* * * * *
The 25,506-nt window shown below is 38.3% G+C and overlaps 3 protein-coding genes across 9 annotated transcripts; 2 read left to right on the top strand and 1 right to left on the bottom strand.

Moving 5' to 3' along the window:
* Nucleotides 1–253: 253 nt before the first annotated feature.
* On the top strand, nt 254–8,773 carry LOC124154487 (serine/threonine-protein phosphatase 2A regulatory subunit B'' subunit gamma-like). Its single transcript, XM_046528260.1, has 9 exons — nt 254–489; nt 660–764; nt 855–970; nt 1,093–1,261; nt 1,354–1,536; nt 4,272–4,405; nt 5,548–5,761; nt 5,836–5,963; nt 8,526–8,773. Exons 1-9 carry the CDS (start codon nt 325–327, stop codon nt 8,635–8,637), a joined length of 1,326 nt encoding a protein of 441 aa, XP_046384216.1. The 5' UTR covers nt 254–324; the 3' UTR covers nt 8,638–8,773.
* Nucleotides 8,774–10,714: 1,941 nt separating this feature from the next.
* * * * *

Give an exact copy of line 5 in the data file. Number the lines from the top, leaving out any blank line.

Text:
* Nucleotides 8,774–10,714: 1,941 nt separating this feature from the next.